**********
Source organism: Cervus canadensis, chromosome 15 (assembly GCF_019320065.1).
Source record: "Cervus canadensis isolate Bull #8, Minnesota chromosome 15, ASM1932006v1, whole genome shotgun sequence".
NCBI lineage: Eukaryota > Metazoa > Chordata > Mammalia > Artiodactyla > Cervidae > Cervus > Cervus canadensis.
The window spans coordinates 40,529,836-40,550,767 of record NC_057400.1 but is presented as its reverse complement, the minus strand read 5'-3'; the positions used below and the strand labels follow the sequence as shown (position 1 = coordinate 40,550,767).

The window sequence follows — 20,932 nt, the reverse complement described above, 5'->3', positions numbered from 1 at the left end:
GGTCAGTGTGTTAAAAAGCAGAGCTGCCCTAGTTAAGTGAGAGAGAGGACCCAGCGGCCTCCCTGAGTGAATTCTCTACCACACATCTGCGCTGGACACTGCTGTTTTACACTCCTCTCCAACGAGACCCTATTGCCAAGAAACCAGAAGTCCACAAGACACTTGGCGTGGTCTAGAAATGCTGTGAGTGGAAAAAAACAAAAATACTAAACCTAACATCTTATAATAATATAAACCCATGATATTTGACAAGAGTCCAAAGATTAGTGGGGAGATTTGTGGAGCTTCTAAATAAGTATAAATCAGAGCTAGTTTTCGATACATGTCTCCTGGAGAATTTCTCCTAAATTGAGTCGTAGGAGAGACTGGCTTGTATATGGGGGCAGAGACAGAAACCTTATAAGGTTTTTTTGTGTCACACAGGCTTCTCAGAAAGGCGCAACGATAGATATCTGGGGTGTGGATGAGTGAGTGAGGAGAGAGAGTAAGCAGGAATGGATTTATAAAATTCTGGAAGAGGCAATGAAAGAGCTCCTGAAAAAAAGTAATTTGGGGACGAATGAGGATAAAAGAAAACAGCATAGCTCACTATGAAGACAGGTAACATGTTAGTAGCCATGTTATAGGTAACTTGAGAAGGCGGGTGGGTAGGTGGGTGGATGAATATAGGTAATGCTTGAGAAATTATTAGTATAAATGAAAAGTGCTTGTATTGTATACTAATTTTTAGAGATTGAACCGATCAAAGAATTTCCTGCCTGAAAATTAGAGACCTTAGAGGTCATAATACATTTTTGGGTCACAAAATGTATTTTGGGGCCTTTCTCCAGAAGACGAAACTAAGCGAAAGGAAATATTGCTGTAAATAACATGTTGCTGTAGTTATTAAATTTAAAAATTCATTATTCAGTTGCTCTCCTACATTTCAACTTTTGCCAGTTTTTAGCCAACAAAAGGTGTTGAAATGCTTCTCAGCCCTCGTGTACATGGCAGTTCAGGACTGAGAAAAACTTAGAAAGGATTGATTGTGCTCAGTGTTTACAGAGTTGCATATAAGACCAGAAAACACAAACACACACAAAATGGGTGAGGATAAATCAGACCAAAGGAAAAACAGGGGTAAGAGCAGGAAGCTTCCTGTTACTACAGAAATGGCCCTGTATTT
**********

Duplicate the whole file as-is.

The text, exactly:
Source organism: Cervus canadensis, chromosome 15 (assembly GCF_019320065.1).
Source record: "Cervus canadensis isolate Bull #8, Minnesota chromosome 15, ASM1932006v1, whole genome shotgun sequence".
NCBI lineage: Eukaryota > Metazoa > Chordata > Mammalia > Artiodactyla > Cervidae > Cervus > Cervus canadensis.
The window spans coordinates 40,529,836-40,550,767 of record NC_057400.1 but is presented as its reverse complement, the minus strand read 5'-3'; the positions used below and the strand labels follow the sequence as shown (position 1 = coordinate 40,550,767).

The window sequence follows — 20,932 nt, the reverse complement described above, 5'->3', positions numbered from 1 at the left end:
GGTCAGTGTGTTAAAAAGCAGAGCTGCCCTAGTTAAGTGAGAGAGAGGACCCAGCGGCCTCCCTGAGTGAATTCTCTACCACACATCTGCGCTGGACACTGCTGTTTTACACTCCTCTCCAACGAGACCCTATTGCCAAGAAACCAGAAGTCCACAAGACACTTGGCGTGGTCTAGAAATGCTGTGAGTGGAAAAAAACAAAAATACTAAACCTAACATCTTATAATAATATAAACCCATGATATTTGACAAGAGTCCAAAGATTAGTGGGGAGATTTGTGGAGCTTCTAAATAAGTATAAATCAGAGCTAGTTTTCGATACATGTCTCCTGGAGAATTTCTCCTAAATTGAGTCGTAGGAGAGACTGGCTTGTATATGGGGGCAGAGACAGAAACCTTATAAGGTTTTTTTGTGTCACACAGGCTTCTCAGAAAGGCGCAACGATAGATATCTGGGGTGTGGATGAGTGAGTGAGGAGAGAGAGTAAGCAGGAATGGATTTATAAAATTCTGGAAGAGGCAATGAAAGAGCTCCTGAAAAAAAGTAATTTGGGGACGAATGAGGATAAAAGAAAACAGCATAGCTCACTATGAAGACAGGTAACATGTTAGTAGCCATGTTATAGGTAACTTGAGAAGGCGGGTGGGTAGGTGGGTGGATGAATATAGGTAATGCTTGAGAAATTATTAGTATAAATGAAAAGTGCTTGTATTGTATACTAATTTTTAGAGATTGAACCGATCAAAGAATTTCCTGCCTGAAAATTAGAGACCTTAGAGGTCATAATACATTTTTGGGTCACAAAATGTATTTTGGGGCCTTTCTCCAGAAGACGAAACTAAGCGAAAGGAAATATTGCTGTAAATAACATGTTGCTGTAGTTATTAAATTTAAAAATTCATTATTCAGTTGCTCTCCTACATTTCAACTTTTGCCAGTTTTTAGCCAACAAAAGGTGTTGAAATGCTTCTCAGCCCTCGTGTACATGGCAGTTCAGGACTGAGAAAAACTTAGAAAGGATTGATTGTGCTCAGTGTTTACAGAGTTGCATATAAGACCAGAAAACACAAACACACACAAAATGGGTGAGGATAAATCAGACCAAAGGAAAAACAGGGGTAAGAGCAGGAAGCTTCCTGTTACTACAGAAATGGCCCTGTATTT